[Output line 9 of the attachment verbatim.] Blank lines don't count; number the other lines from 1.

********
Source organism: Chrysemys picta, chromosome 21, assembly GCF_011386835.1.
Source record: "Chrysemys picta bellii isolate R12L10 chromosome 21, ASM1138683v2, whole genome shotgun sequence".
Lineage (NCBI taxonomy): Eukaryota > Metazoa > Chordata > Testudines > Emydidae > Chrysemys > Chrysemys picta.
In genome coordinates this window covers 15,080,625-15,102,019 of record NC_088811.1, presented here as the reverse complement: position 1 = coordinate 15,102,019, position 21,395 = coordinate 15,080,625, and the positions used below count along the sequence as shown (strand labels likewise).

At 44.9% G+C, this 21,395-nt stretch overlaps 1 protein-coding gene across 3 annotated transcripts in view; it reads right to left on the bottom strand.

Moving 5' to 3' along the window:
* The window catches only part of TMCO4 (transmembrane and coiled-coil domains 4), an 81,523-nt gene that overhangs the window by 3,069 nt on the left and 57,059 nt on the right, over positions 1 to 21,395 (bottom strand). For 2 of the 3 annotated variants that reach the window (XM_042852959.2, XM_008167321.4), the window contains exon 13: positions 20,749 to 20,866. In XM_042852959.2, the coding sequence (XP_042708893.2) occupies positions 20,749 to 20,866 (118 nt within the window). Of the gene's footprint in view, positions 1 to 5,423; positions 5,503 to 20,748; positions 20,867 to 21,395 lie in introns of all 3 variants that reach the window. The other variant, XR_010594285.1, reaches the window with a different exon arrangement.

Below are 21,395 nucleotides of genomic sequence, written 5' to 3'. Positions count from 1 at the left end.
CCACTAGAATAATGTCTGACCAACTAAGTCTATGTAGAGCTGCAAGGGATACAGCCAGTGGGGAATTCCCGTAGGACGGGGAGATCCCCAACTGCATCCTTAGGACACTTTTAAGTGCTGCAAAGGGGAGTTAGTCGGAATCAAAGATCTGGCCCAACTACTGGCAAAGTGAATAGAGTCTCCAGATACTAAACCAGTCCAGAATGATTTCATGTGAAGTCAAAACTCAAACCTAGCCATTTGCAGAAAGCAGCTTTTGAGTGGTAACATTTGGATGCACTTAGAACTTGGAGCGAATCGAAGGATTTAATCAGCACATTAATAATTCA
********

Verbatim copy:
CCACTAGAATAATGTCTGACCAACTAAGTCTATGTAGAGCTGCAAGGGATACAGCCAGTGGGGAATTCCCGTAGGACGGGGAGATCCCCAACTGCATCCTTAGGACACTTTTAAGTGCTGCAAAGGGGAGTTAGTCGGAATCAAAGATCTGGCCCAACTACTGGCAAAGTGAATAGAGTCTCCAGATACTAAACCAGTCCAGAATGATTTCATGTGAAGTCAAAACTCAAACCTAGCCATTTGCAGAAAGCAGCTTTTGAGTGGTAACATTTGGATGCACTTAGAACTTGGAGCGAATCGAAGGATTTAATCAGCACATTAATAATTCA